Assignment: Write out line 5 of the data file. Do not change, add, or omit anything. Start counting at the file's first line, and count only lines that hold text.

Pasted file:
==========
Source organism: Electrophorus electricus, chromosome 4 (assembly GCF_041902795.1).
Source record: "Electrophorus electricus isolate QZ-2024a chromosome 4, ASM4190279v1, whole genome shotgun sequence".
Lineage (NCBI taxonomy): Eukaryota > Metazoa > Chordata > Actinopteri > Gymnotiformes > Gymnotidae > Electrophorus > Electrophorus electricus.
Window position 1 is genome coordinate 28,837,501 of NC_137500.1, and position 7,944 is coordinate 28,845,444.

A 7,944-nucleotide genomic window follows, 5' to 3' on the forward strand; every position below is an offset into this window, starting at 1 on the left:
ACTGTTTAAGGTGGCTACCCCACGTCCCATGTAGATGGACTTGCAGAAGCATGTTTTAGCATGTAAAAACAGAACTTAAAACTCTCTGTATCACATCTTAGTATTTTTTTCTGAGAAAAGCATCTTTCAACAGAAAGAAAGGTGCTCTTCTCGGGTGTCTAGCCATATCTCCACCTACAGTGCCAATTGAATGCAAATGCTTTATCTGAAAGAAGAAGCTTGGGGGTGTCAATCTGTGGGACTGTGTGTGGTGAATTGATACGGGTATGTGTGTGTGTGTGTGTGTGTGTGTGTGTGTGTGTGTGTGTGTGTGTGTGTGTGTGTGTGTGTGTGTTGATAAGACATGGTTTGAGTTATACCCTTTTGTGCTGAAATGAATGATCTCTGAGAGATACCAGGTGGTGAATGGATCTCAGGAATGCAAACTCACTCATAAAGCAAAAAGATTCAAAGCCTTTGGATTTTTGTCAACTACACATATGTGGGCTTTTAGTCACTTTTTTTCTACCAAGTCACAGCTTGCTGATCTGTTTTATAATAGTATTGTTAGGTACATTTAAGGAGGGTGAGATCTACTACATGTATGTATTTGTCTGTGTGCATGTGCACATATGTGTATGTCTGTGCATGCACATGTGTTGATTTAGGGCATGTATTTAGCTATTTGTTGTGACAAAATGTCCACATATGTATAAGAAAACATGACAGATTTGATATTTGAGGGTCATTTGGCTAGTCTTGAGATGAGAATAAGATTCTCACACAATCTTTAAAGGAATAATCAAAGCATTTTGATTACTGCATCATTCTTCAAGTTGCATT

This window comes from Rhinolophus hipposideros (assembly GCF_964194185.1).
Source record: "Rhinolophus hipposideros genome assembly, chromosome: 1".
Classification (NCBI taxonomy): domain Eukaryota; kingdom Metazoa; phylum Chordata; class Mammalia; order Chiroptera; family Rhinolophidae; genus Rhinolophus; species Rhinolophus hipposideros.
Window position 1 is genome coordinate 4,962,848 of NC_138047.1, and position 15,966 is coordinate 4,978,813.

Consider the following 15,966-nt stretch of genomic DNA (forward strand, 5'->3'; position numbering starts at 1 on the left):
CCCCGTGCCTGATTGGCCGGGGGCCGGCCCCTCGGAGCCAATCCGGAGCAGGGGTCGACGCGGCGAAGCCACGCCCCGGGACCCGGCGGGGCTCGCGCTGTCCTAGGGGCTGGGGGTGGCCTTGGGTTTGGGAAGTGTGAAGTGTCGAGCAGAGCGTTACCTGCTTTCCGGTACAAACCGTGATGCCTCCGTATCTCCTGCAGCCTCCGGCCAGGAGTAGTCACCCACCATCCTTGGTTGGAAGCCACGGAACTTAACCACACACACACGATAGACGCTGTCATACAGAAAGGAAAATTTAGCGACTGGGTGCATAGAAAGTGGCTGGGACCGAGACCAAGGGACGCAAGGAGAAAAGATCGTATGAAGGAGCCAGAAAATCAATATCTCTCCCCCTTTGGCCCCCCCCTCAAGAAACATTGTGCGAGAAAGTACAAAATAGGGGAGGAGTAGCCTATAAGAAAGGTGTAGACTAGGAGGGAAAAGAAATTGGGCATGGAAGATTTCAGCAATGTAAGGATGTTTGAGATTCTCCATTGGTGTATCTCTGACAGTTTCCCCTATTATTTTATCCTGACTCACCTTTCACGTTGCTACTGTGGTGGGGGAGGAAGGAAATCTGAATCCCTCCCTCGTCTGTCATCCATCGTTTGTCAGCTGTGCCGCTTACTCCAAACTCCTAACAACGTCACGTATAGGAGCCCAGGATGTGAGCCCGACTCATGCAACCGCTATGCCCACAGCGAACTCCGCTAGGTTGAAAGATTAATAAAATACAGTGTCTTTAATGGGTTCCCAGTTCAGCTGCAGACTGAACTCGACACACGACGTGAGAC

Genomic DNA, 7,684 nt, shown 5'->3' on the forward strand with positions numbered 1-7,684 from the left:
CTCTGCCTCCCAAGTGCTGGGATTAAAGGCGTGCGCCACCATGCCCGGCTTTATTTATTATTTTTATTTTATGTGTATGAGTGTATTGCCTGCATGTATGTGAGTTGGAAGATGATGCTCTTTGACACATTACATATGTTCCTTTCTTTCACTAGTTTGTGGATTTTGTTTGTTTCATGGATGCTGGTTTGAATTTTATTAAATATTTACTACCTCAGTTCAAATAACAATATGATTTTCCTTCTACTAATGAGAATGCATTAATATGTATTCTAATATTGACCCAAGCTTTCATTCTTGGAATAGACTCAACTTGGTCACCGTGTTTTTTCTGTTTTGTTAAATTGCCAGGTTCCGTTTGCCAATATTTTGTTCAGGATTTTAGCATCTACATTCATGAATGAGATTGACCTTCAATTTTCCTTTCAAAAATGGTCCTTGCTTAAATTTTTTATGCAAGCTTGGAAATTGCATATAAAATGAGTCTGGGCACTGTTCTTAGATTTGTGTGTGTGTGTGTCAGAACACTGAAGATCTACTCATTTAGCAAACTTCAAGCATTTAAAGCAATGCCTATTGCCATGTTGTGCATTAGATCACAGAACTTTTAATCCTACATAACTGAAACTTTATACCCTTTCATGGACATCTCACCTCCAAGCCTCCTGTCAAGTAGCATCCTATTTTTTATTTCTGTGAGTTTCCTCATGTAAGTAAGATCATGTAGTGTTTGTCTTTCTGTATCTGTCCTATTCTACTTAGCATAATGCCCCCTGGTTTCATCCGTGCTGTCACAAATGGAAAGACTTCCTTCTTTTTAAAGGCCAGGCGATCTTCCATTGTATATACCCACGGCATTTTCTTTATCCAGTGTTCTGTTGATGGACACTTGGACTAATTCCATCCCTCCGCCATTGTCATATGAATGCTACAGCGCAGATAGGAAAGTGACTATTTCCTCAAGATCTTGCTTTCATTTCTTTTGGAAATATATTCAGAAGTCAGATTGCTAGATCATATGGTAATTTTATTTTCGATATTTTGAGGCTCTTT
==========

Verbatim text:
A 7,944-nucleotide genomic window follows, 5' to 3' on the forward strand; every position below is an offset into this window, starting at 1 on the left: